The Rescuers Down Under (1990)
The Rescuers Down Under (1990)

Genre: Fairy Tale Running Time: 1 hr. 17 min.

Release Date: November 16th, 1990 MPAA Rating: G

Director: Hendel Butoy, Mike Gabriel Actors: Bob Newhart, Eva Gabor, John Candy, Tristan Rogers, Adam Ryen, George C. Scott, Douglas Seale, Frank Welker, Peter Firth

 


 

A

lthough the film starts with a realistic setting and a human character, it’s unexpectedly jarring to hear a motherly kangaroo speak to a boy to alert him of an imprisoned eagle – a bird of such monstrous proportions that all remaining basis in reality is immediately shirked. The fact that certain other animal characters cannot converse is also a bit puzzling. Perhaps it’s to be expected that many mute creatures can understand English but not speak it. Inconsistencies with sizes of enclosures, heights, and masses of characters and vehicles add more visual confusion, while varying perspectives noticeably alter the dimensions of surrounding elements. The increase in computer animation and effects aids the remaining technical merits, but isn’t integrated smoothly enough not to be apparent. The picture is also suspiciously devoid of any musical numbers.

The villainous poacher Percival C. McLeach (voiced by George C. Scott and unavoidably modeled after his facial features and middle initial) and his faithful but fumbling pet goanna lizard, Joanna, are intent on catching the mighty golden eagle Marahute, a massive yellow eagle of the Australian Outback. Little boy Cody (Adam Ryen) accidentally falls into one of McLeach’s traps, shortly after rescuing Marahute from a net and being rewarded with a golden feather. The presence of the gift informs the hulking hunter of Cody’s knowledge of Marahute’s whereabouts – causing the youngster to be kidnapped. Thanks to a miniscule mouse originally in the snare, the Rescue Aid Society, an international group of heroic mice patrollers, are notified (through a communication service not unlike a technologically advanced Twilight Bark from “101 Dalmatians,” and with swooping animated arrows tracking the globetrotting, as seen in “Raiders of the Lost Ark”).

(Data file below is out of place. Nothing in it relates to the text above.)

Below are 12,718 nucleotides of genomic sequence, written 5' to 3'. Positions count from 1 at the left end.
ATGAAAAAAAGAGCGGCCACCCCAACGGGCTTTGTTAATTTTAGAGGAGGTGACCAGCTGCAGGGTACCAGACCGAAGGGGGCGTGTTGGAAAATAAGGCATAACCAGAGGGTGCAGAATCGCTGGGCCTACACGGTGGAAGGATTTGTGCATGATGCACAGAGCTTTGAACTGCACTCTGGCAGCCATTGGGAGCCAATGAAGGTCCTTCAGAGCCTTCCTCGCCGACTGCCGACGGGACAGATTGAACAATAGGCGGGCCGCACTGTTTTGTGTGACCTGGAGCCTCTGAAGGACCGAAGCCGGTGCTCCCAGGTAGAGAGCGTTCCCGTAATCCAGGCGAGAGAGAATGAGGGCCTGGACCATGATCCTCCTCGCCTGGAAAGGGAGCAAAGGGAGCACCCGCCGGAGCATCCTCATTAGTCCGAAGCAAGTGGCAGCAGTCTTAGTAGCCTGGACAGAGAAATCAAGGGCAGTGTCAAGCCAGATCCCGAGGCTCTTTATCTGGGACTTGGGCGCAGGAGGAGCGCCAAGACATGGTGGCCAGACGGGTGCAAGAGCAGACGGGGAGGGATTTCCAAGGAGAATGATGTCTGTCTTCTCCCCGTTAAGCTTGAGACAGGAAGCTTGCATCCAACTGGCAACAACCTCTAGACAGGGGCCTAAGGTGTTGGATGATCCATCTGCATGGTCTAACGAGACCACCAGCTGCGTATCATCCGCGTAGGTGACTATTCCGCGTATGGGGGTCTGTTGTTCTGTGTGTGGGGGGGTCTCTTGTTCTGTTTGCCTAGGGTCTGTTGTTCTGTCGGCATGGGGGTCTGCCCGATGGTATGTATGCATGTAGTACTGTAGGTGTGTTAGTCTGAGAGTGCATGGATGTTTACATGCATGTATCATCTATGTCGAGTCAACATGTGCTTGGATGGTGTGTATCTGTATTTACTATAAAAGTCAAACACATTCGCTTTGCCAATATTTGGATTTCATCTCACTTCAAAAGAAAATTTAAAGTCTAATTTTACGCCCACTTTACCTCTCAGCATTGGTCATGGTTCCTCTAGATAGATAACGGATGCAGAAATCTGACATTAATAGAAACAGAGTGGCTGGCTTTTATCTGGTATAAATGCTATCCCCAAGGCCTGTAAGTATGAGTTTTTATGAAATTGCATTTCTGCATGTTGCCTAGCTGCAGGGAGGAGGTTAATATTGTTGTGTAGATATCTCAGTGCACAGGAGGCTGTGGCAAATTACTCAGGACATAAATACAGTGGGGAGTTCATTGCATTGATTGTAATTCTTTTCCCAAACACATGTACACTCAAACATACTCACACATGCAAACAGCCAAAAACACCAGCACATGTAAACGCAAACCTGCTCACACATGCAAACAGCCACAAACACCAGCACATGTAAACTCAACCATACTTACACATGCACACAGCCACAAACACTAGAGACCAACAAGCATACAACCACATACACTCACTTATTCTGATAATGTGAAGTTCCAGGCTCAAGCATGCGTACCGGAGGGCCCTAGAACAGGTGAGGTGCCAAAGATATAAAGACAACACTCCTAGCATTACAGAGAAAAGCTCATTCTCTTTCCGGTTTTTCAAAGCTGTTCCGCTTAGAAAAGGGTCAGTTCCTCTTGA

Bernard (Bob Newhart) and Bianca (Eva Gabor), two of the RAS’ top agents, are enjoying a romantic dinner in New York, where timid Bernard hopes to propose to the vivacious Bianca. They’re interrupted by the mission to rescue Cody (here, Bernard drops the engagement ring and desperately grapples for it on the floor while it’s kicked about, like the opening scene in “Indiana Jones and the Temple of Doom”), for which they embark upon immediately, calling up the services of Albatross Air, now run by Orville’s brother, Wilbur (John Candy). Once they reach Australia, they’re aided by a Crocodile Dundee-type kangaroo mouse named Jake (Tristan Rogers), who guides them to McLeach’s lair.

The overall story is less poignant than in the previous film, but the main characters still have charm and several new supporting roles are undeniably creative. There’s also an upgrade to the tone and amount of adventure, which is notably darker and more action-packed, respectively. Wilbur must defend himself against a Nazi-like mouse doctor who insists upon extreme surgery with an epidermal tissue disruptor (aka, a chainsaw); Cody is dangled in front of snapping crocodiles for sport; and Bernard must hypnotize a snarling razorback. Also, McLeach is a particularly dastardly, visually frightening villain with few humorous moments to lighten his touch; Jake presents a curious, occasionally infuriating love triangle; and a harebrained, talkative, purely comic relief frill-necked lizard named Frank (Wayne Robson) steals many scenes with his peculiar voice and frenzied antics (he’s a truly sublime cartoon character).

– Mike Massie

  • 6/10